The U.S. Coast Guard and FBI intercepted a semi-submersible craft in the western Caribbean and seized $180 million worth of cocaine heading for the United States, the agency announced Monday.
The joint operation involved the Coast Guard cutter Seneca, a U.S. Customs and Border Protection C-130 fixed-wing plane, the FBI's dive team and the Honduran Navy.
The drug-smuggling semi-submersible vessel (SPSS) was seized July 13, according to a release. The operation began when the crew of the C-130 spotted a suspicious vessel and notified U.S. CBP.
The vessel sank during the interdiction. However, the vessel was eventually located by the crew of the Coast Guard cutter Oak on July 26 using side-sonar equipment. The FBI Laboratory's Technical Dive Team then recovered nearly 15,000 pounds of contraband worth an estimated street value of $180 million from the sunken vessel.
"Working on a buoy deck is dangerous enough; but this unique mission involved blending dive operations, boat operations, and deck operations at the same time," said Lt. Cmdr. Peter Niles, Oak's commanding officer. "The equipment the FBI brought to the Oak and their dive teams were essential to locate the SPSS and recover its cargo."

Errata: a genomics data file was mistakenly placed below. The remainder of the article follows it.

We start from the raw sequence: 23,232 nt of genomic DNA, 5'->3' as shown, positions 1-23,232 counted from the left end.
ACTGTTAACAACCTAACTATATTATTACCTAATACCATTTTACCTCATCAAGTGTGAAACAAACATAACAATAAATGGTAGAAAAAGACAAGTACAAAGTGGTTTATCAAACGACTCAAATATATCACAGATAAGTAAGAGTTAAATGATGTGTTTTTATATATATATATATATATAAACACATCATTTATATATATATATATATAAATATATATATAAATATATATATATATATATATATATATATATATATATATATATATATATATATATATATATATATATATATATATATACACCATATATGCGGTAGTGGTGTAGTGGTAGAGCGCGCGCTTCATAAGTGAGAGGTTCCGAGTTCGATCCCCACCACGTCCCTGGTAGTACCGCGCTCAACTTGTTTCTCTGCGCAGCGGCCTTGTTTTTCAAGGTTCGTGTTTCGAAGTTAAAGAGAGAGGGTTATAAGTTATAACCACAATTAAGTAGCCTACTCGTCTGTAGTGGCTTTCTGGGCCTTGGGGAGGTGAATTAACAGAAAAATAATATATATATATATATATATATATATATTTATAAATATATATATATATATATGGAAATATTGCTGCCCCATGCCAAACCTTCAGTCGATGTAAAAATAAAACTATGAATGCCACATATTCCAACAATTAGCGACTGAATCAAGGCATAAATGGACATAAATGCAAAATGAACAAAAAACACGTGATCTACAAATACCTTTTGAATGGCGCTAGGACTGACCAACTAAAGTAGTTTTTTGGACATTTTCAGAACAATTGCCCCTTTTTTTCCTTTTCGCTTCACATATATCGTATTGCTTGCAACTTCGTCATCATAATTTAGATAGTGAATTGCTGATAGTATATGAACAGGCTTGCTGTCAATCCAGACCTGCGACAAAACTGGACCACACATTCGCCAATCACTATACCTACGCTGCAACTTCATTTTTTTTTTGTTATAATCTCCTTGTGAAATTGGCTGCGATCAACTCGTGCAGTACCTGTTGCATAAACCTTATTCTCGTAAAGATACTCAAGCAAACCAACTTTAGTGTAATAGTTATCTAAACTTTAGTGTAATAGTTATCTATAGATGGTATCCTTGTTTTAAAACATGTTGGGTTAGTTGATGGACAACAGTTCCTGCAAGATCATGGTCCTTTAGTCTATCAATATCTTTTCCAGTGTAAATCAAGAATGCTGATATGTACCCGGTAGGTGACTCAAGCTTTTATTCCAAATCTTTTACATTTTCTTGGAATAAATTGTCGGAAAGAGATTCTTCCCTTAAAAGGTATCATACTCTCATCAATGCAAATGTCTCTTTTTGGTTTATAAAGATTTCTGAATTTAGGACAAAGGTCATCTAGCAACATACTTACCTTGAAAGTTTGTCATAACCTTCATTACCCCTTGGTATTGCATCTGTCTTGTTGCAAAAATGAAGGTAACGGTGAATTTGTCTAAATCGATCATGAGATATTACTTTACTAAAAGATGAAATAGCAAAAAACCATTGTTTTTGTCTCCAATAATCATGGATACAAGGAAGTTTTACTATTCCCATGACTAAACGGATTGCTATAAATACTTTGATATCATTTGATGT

Built in the FARC-controlled jungles of Colombia, the typical SPSS is less than 100 feet in length, requires five crewmembers, and carries up to 10 metric tons of illicit cargo for distances up to 5,000 miles. The five crew members were arrested, after they scuttled the vessel, reports the Miami Herald.
Drug traffickers design SPSS to rapidly sink when they detect law enforcement thereby making contraband recovery difficult. These vessels are responsible for the movement of nearly one-third of all cocaine in the transit zone.
"Medium-endurance cutters like the Seneca are built for sustained offshore patrols and helicopter and pursuit boat operations such as this," said Rear Adm. William Baumgartner, commander of the Seventh Coast Guard District in Miami. "They provide a key capability for the nation's homeland security operations at sea and allow us to fight the threats to our homeland security before they arrive at our doorstep."
By Paul Clinton